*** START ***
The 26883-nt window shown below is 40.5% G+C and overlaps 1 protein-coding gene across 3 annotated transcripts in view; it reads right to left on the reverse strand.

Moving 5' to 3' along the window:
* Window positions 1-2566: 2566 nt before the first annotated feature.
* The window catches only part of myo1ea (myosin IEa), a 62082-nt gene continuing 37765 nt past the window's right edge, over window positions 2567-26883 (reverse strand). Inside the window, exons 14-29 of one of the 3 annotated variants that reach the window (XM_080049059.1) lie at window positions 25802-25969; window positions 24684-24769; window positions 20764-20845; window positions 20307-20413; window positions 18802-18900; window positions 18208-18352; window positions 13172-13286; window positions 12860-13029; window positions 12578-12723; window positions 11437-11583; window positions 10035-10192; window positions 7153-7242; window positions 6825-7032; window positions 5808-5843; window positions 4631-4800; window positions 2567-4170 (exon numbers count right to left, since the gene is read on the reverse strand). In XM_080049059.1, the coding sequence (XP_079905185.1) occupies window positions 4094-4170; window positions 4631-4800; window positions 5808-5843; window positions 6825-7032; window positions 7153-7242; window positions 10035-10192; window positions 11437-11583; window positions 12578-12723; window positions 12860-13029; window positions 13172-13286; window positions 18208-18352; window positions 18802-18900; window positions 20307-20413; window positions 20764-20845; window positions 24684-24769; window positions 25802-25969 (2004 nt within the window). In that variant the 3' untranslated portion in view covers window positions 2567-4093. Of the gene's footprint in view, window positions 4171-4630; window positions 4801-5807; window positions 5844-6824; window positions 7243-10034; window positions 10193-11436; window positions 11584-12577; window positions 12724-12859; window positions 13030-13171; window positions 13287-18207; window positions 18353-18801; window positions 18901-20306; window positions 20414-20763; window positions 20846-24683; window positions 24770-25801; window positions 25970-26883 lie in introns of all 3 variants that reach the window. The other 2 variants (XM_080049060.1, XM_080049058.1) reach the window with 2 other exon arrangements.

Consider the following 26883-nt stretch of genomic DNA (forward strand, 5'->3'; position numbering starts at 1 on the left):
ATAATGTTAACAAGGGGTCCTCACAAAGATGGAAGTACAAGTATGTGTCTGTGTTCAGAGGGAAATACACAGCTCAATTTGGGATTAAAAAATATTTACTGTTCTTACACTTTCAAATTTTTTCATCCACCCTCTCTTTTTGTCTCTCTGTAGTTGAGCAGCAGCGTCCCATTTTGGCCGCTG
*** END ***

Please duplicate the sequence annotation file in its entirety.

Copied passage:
The 26883-nt window shown below is 40.5% G+C and overlaps 1 protein-coding gene across 3 annotated transcripts in view; it reads right to left on the reverse strand.

Moving 5' to 3' along the window:
* Window positions 1-2566: 2566 nt before the first annotated feature.
* The window catches only part of myo1ea (myosin IEa), a 62082-nt gene continuing 37765 nt past the window's right edge, over window positions 2567-26883 (reverse strand). Inside the window, exons 14-29 of one of the 3 annotated variants that reach the window (XM_080049059.1) lie at window positions 25802-25969; window positions 24684-24769; window positions 20764-20845; window positions 20307-20413; window positions 18802-18900; window positions 18208-18352; window positions 13172-13286; window positions 12860-13029; window positions 12578-12723; window positions 11437-11583; window positions 10035-10192; window positions 7153-7242; window positions 6825-7032; window positions 5808-5843; window positions 4631-4800; window positions 2567-4170 (exon numbers count right to left, since the gene is read on the reverse strand). In XM_080049059.1, the coding sequence (XP_079905185.1) occupies window positions 4094-4170; window positions 4631-4800; window positions 5808-5843; window positions 6825-7032; window positions 7153-7242; window positions 10035-10192; window positions 11437-11583; window positions 12578-12723; window positions 12860-13029; window positions 13172-13286; window positions 18208-18352; window positions 18802-18900; window positions 20307-20413; window positions 20764-20845; window positions 24684-24769; window positions 25802-25969 (2004 nt within the window). In that variant the 3' untranslated portion in view covers window positions 2567-4093. Of the gene's footprint in view, window positions 4171-4630; window positions 4801-5807; window positions 5844-6824; window positions 7243-10034; window positions 10193-11436; window positions 11584-12577; window positions 12724-12859; window positions 13030-13171; window positions 13287-18207; window positions 18353-18801; window positions 18901-20306; window positions 20414-20763; window positions 20846-24683; window positions 24770-25801; window positions 25970-26883 lie in introns of all 3 variants that reach the window. The other 2 variants (XM_080049060.1, XM_080049058.1) reach the window with 2 other exon arrangements.

Consider the following 26883-nt stretch of genomic DNA (forward strand, 5'->3'; position numbering starts at 1 on the left):
ATAATGTTAACAAGGGGTCCTCACAAAGATGGAAGTACAAGTATGTGTCTGTGTTCAGAGGGAAATACACAGCTCAATTTGGGATTAAAAAATATTTACTGTTCTTACACTTTCAAATTTTTTCATCCACCCTCTCTTTTTGTCTCTCTGTAGTTGAGCAGCAGCGTCCCATTTTGGCCGCTG